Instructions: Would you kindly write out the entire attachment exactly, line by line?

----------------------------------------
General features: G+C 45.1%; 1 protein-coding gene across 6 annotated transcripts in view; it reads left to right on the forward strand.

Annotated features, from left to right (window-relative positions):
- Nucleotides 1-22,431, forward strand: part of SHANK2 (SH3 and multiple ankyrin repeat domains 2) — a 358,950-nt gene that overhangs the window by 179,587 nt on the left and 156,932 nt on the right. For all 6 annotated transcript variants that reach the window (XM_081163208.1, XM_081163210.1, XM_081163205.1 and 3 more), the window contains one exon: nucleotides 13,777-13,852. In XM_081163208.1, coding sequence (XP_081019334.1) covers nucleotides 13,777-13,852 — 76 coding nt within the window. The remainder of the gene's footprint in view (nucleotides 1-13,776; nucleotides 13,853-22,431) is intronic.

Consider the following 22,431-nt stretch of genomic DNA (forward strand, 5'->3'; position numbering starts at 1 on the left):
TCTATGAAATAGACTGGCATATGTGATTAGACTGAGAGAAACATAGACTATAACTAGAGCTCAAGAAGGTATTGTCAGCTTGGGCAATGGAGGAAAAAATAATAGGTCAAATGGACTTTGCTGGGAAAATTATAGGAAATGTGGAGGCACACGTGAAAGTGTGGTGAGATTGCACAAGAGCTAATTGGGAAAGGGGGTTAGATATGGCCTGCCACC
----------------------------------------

General features: G+C 45.1%; 1 protein-coding gene across 6 annotated transcripts in view; it reads left to right on the forward strand.

Annotated features, from left to right (window-relative positions):
- Nucleotides 1-22,431, forward strand: part of SHANK2 (SH3 and multiple ankyrin repeat domains 2) — a 358,950-nt gene that overhangs the window by 179,587 nt on the left and 156,932 nt on the right. For all 6 annotated transcript variants that reach the window (XM_081163208.1, XM_081163210.1, XM_081163205.1 and 3 more), the window contains one exon: nucleotides 13,777-13,852. In XM_081163208.1, coding sequence (XP_081019334.1) covers nucleotides 13,777-13,852 — 76 coding nt within the window. The remainder of the gene's footprint in view (nucleotides 1-13,776; nucleotides 13,853-22,431) is intronic.

Consider the following 22,431-nt stretch of genomic DNA (forward strand, 5'->3'; position numbering starts at 1 on the left):
TCTATGAAATAGACTGGCATATGTGATTAGACTGAGAGAAACATAGACTATAACTAGAGCTCAAGAAGGTATTGTCAGCTTGGGCAATGGAGGAAAAAATAATAGGTCAAATGGACTTTGCTGGGAAAATTATAGGAAATGTGGAGGCACACGTGAAAGTGTGGTGAGATTGCACAAGAGCTAATTGGGAAAGGGGGTTAGATATGGCCTGCCACC